10 Facts You Should Know If You Are Trying to Get Pregnant
Robin Elise Weiss, Ph.D. | Oct 13, 2017
Have you decided you want to have a baby? Congratulations! You may be surprised by how much work goes into a well-planned pregnancy. Understanding your fertility is an important part of timing conception and having a healthy pregnancy. Here are the basic facts you should know when you are trying to conceive.
Female reproductive system
When it comes to the female anatomy, many people don’t think beyond what we consider the sexual organs. However, while they don’t play a big part in sex for the average person, the ovaries and fallopian tubes are very important to your fertility. Your health and health history will impact your anatomy in ways you may not have expected. For example, a history of pelvic infections can cause a blockage in your tubes. Routine checkups can help protect your fertility.
Male reproductive system
The sperm and fluids that constitute semen come from a variety of different locations in the male body. These are deposited into the vagina during the process of intercourse and ejaculation. Hernias, a history of some childhood diseases, and other issues can affect male fertility. Something as simple as your choice of underwear can alter how likely you are to get someone pregnant. A checkup and annual exams can help maintain male fertility too.
The average length of a woman’s menstrual cycle is 28 days. It’s important to know what a normal cycle looks like for you because it can impact when you are able to conceive. Tracking your menstrual cycle will also help to determine your due date. It is also possible to diagnose some forms of infertility based on the length of your cycle and other related factors.
In simple terms, ovulation is the release of an egg from the ovary. This process is a delicate balance of a variety of hormones working in conjunction to mature the follicle and prepare for the release of the egg, at which point the pregnancy can occur. Once released, the egg travels down the fallopian tube. If it meets with sperm, the egg can be fertilized and will continue its way to the uterus, leading to pregnancy.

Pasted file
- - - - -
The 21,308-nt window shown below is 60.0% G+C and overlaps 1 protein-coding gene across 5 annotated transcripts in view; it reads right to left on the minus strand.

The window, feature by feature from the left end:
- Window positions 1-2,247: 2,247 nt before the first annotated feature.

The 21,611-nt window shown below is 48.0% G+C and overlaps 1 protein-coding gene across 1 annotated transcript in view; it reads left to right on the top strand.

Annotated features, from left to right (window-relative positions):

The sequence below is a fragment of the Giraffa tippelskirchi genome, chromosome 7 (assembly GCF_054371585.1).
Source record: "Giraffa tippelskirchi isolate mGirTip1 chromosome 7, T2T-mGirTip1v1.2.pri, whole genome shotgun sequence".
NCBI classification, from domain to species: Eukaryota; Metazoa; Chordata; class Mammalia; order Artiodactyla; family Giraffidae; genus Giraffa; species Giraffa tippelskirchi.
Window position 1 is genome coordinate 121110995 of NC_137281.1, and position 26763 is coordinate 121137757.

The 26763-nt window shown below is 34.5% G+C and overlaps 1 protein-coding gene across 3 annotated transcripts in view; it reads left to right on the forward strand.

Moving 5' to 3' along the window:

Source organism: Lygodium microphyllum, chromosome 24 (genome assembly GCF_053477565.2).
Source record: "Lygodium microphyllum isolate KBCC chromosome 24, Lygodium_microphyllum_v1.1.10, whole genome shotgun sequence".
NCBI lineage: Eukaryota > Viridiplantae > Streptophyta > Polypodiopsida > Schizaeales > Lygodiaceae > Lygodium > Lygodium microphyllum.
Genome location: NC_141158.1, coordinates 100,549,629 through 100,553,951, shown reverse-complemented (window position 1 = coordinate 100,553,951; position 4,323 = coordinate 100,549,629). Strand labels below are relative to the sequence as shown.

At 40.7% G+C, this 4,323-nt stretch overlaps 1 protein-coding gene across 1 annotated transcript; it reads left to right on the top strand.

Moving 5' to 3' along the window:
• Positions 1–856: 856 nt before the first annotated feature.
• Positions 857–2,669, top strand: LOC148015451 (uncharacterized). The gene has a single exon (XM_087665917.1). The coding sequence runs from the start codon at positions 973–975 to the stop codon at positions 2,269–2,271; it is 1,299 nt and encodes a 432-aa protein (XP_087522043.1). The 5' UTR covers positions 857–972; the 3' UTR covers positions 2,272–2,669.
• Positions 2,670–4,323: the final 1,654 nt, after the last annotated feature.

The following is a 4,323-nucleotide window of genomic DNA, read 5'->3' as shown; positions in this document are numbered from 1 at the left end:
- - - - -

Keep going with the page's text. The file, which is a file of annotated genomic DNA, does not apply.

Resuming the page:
Why track fertility?
Fertility tracking consists of monitoring the signs of ovulation and timing intercourse to try to become pregnant. To some extent, this allows you to schedule your pregnancy; you may even be able to make it coincide with vacation time or other events. Fertility tracking is also a tool that can help you determine the best days to have sex because conception is not possible on every day of your cycle.
For years, predicting ovulation has been mostly based on the timing of your period and the average length of your menstrual cycle. In an average menstrual cycle of 28 days, you will typically ovulate two weeks before your next period begins. However, scientific advances have made it much easier to pinpoint your own ovulation. You can now do it yourself with at-home urine tests.
Basal body temperature (BBT)
The basal body temperature (BBT) is the temperature of your body at rest, measured to a 10th of a degree. BBT is best taken before you get up and move around in the morning. One of the first ovulation prediction methods was based on slight changes in the BBT. The BBT will drop and then spike around ovulation. It drops again once the period starts or, in the case of pregnancy, stays elevated. You can keep track of your BBT simply with a pencil and paper or with an app on your phone.
Knowing when you ovulate can help you get pregnant more quickly and easily. However, the egg is really only viable for about 24 hours. This means that it needs to be exposed to sperm within this timeframe. It takes a while for the sperm to move through the female’s reproductive tract, and conception usually takes place in the outer third of the fallopian tube. By planning sex around when you anticipate ovulation, you increase your chances of conceiving during this narrow window.
The health history of both partners is key. You will want to consider a preconceptional health visit and think about potential problems like sexually transmitted disease history and other medical conditions. Prior health issues can alter your fertility, even if you have fully recovered. Physical exams prior to pregnancy can help you identify potential problems. Talk to your practitioner about any concerns you may have.
Infertility is defined as the inability to get pregnant after trying for 1 year with no birth control and well-timed intercourse (with ovulation prediction). If you’re over 35, see your doctor after just six months. About one in eight people deal with infertility. About one third of cases involve the man, and one third involve the woman. In other cases, either both partners are a factor or the cause is unknown. There are techniques your team can try to treat infertility depending on the cause.